Furthermore, what does lifting the ban on women in combat mean for the draft? The U.S. Supreme Court ruled in Rostker v. Goldberg (1981) that women could constitutionally be exempted from the draft because draft registration, conscription, and military combat are all one continuum. But is that going to be the end of the matter? Not likely when one considers that during the presidential campaign of 2004, former Massachusetts Sen. John Kerry, former Vermont Governor Howard Dean, and retired Army Gen. Wesley Clark, all contended that draft registration was needed to set the nation on the right path toward true equality for all women. Look out ladies, it appears liberals and social experimenters may not have pulled the trigger, but they have their high-powered sights on drafting you – young single women, young women planning for college and a career, young women planning for marriage and a family, young married women and even young mothers. One might contend that it's no greater loss for a man when he's drafted. But please, it's nothing less than barbarism that would coerce a woman to fight like a man or to fight for a man.

But even dismissing the prospect of the draft, what women are most likely to end up in combat? "Make no mistake," says Lee Siegel, "It won't be the elite female pundits, as well-intentioned as their joy over the Pentagon's decision no doubt is, who bear the anguish of death and maiming in war. It will be women from society's lower strata who, like their male counterparts, will find themselves on the battlefield, especially single mothers and especially from states where entitlement programs are in shreds." [4]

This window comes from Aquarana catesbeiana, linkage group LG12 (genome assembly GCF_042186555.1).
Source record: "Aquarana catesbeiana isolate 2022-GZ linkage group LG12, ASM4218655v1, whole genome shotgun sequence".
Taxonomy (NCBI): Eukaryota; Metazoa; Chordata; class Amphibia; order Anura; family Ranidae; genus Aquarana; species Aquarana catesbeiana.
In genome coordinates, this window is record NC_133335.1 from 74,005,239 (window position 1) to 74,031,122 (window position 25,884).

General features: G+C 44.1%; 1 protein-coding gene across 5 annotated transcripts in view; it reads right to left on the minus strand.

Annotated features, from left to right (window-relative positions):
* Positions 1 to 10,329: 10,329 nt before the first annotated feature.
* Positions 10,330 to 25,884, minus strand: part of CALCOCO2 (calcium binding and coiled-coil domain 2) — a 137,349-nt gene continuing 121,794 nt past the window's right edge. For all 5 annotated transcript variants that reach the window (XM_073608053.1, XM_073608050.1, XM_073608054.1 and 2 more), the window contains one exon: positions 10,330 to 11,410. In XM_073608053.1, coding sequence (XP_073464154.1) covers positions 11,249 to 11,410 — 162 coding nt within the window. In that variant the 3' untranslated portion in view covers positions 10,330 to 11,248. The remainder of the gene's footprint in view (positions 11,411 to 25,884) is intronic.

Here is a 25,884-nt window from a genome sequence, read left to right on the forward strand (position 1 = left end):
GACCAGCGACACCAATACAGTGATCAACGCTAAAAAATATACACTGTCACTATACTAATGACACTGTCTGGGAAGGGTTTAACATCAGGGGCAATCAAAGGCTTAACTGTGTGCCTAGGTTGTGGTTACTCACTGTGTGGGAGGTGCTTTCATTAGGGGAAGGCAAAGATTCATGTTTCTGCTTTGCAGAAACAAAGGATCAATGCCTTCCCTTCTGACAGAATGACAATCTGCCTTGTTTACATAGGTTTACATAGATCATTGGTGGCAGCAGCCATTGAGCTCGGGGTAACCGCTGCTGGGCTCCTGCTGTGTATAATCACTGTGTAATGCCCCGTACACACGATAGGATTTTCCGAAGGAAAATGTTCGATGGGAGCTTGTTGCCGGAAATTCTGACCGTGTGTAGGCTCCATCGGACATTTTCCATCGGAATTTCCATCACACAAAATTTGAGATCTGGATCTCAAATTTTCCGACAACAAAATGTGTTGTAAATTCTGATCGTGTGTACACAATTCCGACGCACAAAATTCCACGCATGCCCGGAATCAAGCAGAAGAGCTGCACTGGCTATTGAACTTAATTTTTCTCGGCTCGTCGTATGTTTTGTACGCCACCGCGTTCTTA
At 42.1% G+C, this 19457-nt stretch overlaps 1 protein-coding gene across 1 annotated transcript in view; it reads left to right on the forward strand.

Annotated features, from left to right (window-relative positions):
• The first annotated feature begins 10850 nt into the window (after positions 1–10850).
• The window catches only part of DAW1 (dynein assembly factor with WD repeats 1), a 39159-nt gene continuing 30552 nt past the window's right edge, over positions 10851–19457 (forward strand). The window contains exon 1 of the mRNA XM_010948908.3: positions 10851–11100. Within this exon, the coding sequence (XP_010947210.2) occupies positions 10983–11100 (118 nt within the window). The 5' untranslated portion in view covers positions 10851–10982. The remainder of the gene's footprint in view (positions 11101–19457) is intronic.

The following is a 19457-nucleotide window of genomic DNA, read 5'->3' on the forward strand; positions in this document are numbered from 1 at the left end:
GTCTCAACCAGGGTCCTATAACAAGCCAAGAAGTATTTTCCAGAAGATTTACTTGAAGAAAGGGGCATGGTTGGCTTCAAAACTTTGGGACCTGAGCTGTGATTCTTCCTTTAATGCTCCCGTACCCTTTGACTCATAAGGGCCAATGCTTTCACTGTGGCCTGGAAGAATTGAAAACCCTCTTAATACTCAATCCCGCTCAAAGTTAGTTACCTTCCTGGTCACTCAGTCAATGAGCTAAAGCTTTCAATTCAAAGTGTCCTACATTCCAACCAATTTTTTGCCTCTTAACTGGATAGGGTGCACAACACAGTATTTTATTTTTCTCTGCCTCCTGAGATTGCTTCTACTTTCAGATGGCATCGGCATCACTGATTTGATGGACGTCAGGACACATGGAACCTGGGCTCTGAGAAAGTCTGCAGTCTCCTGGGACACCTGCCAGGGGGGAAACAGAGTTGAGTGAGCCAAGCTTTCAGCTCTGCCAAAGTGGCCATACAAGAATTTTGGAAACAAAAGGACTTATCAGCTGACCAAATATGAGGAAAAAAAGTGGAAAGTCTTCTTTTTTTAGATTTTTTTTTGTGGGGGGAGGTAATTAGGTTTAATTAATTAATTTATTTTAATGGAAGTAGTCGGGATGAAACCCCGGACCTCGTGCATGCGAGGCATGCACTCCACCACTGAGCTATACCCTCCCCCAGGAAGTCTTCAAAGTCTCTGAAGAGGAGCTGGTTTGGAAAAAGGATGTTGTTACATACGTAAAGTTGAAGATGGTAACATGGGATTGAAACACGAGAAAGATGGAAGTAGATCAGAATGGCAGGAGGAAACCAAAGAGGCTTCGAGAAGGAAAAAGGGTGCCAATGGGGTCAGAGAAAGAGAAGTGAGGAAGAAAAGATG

No, this is wrong on every level. The late great Presbyterian minister Peter Marshall once wrote, "No nation has ever made any progress in a downward direction. No people ever became great by lowering their standards...It is not progress when womanhood has lost its fragrance. Whatever else it is, it is not progress!" [5]

Yes, it appears a new level of equality has now been achieved for women. The sweetness, the tenderness unique to their gender, their unmatched beauty that is the crown of creation, their ability to give life, their motherly skills, can just like men now all be shot to pieces or blown to smithereens.


[1] MacArthur, Douglas. "Duty, Honor, Country." American Rhetoric: Top 100 Speeches, 12, May 1962

[2] Schlafly, Phyllis. "Women Should Not Serve in Military Combat." Bible Research,

[3] Fischer, Bryan. "Women in Combat a Really, Really Bad Idea." Renew America, 7, December 2012

[4] Siegel, Lee. "War Will Be Hell on Women Too." Los Angeles Times/Opinion, 1, February 2013,0,1395817.story

[5] Marshall, Peter. "Keepers of the Springs." LAF: Promoting Beautiful Womanhood, 29, May 2003 Feminism_and_Related_Issues_5/ Keepers_of_the_Springs_2010020.shtml

© Rev. Mark H. Creech


The views expressed by RenewAmerica columnists are their own and do not necessarily reflect the position of RenewAmerica or its affiliates.
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Rev. Mark H. Creech

Rev. Mark H. Creech is Executive Director of the Christian Action League of North Carolina, Inc. He was a pastor for twenty years before taking this position, having served five different Southern Baptist churches in North Carolina and one Independent Baptist in upstate New York.

Rev. Creech is a prolific speaker and writer, and has served as a radio commentator for Christians In Action, a daily program featuring Rev. Creech's commentary on social issues from a Christian worldview.

In addition to, his weekly editorials are featured on the Christian Action League website and Agape Press, a national Christian newswire.